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By Jay Storer

To some people the word “evacuate” conjures up unpleasant images, but to drag racers who want some free horsepower from their engine, the image is a win light at the end of the 1320. We’re talking here about taking away pressure from the engine’s crankcase and making the job of the piston rings a lot easier. It’s a simple, inexpensive addition to any sportsman or pro racecar that benefits engine life, and the results can be worth one to two tenths!
Up to 30 extra horses from a re-engineered pump originally designed for emissions purposes, who’d have thunk it? GZ Motorsports did, and their complete crankcase vacuum systems are now on many top Sportsman and Pro racecars.

Back in the '70s, drag racers realized there was more to releasing crankcase pressure than just having a pair of cool-looking aluminum breathers bolted to their valve covers. Yes, breathers kept undue pressure from accumulating in the crankcase and valve covers, but someone figured out that sucking the fumes out, rather than just letting them go, had more benefit by allowing the piston to seal better.

This is when everyone started plumbing breather hoses down to their header collectors and installing one-way valves. The valves were those typically found in OEM smog-system piping of the period and prevented exhaust pressure from going into the crankcase, but allowed the negative pressure of the fast-moving exhaust to deplete the pressure in the crankcase. It was worth some power, kept the engine cleaner, and helped the rings seal a little better.

Although the Pro Stock and a few other classes were using some form of vacuum pump even then, the header-evac was the state of crankcase evacuation for most racers until some years later when mufflers were first required on some classes at California tracks. For these cars, evacuation of the system through the header collectors was no longer going to be an option, since the draft in their system was virtually lost.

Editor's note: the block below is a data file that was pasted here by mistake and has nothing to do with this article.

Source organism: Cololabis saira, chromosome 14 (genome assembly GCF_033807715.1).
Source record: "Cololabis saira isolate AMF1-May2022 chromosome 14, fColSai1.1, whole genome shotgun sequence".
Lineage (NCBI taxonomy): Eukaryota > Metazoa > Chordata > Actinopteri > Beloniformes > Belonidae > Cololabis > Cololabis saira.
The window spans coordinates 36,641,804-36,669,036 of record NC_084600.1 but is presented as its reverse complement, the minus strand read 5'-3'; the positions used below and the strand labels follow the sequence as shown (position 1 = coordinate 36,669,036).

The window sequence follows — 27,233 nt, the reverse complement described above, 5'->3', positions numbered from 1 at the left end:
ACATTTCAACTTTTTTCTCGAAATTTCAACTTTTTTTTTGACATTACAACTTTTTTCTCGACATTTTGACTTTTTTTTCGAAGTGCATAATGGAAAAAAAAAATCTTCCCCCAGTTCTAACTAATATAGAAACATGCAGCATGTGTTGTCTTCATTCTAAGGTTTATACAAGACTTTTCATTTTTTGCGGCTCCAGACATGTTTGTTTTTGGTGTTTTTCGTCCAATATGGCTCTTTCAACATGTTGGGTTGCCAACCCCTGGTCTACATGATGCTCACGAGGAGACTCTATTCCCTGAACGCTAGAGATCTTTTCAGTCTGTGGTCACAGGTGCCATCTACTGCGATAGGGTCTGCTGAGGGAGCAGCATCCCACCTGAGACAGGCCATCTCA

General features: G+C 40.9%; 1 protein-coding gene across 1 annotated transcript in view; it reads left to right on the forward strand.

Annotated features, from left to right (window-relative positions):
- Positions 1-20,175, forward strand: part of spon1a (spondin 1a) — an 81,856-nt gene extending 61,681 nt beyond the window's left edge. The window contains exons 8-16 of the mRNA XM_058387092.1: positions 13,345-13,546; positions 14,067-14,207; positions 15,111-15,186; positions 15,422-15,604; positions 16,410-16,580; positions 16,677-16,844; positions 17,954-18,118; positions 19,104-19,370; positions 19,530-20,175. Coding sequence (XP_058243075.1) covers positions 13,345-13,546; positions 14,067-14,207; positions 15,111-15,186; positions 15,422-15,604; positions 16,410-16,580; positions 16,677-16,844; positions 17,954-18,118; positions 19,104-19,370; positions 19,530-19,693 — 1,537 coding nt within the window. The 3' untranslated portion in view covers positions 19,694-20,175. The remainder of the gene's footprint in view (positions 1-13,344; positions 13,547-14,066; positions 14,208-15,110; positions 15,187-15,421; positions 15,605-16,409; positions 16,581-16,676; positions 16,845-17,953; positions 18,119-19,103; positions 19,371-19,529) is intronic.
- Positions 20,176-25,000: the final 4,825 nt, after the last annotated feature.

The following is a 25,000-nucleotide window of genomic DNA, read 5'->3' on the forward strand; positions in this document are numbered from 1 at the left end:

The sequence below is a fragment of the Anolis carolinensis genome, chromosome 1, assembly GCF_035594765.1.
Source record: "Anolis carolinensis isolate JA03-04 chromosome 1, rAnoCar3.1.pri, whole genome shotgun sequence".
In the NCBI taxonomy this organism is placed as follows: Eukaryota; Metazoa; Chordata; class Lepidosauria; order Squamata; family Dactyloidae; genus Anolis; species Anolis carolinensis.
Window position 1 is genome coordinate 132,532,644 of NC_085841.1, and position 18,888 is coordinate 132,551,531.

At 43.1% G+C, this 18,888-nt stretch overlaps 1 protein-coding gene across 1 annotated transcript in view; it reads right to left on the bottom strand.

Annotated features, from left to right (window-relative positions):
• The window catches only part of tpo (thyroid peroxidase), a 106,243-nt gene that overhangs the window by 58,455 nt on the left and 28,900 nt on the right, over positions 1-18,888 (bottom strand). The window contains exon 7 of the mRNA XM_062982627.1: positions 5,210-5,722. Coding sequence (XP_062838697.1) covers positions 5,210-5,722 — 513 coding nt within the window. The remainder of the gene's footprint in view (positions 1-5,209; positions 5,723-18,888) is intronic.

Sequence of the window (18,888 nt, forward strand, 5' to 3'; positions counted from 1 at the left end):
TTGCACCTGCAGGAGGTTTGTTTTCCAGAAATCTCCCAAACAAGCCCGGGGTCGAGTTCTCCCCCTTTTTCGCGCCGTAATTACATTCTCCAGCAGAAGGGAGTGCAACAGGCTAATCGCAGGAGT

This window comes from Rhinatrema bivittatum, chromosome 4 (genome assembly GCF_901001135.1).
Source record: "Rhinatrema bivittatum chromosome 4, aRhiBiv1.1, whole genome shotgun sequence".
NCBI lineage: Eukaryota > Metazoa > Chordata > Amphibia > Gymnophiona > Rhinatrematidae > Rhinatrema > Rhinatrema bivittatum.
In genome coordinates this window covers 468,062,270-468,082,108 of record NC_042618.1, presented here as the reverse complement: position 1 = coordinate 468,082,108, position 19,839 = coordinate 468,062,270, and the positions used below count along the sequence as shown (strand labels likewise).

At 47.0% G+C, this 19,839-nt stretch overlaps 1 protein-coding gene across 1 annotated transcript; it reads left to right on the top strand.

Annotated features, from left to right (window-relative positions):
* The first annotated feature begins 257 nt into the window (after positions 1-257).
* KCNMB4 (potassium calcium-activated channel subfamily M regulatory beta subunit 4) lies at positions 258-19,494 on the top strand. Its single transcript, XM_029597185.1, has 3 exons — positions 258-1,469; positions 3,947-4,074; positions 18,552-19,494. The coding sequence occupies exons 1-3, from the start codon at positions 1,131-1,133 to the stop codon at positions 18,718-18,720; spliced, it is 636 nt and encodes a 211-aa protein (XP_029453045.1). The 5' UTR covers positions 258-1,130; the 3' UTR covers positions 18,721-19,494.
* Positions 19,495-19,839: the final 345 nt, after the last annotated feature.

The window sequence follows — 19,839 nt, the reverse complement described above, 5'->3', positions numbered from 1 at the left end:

Greg Zucco, a structural engineer by profession and a dedicated sportsman racer going way back, started his company GZ Motorsports in 1985, making alternator mounting kits and supplying small performance alternators for racecars after being frustrated with ill-fitting kits he had purchased. Over the years, Zucco had seen some vacuum pumps applied to drag engines to affect a better suction on the crankcase to create more power, but he again envisioned the possibility of something better than what was generally available, as well as something more affordable to the average racer.

Opened up for a forensic look is the late-model Ford smog pump that is the basis of Zucco’s racing evac system. The carbon-coated drum (left) rotates inside the housing, and is equipped with vanes for pumping air. The OEM precision-die-cast housings are lighter than billet pumps.

Around 1995 he began experimenting with automotive AIR (Air Injection Reaction) pumps commonly called “smog” pumps. These are designed to pump air into the exhaust system with the goal of helping to finish off any tiny particles of unburned hydrocarbons that escaped the combustion chambers. Zucco bought rebuilt pumps designed for Toyotas because they were cheap, uncomplicated and didn’t take up a lot of space in the engine bay of his big-block-powered ‘34 Chevy Super Gas roadster. His engineer’s curiosity had him dismantling various types of pumps to see how they worked and how he could revamp them for drag racing.


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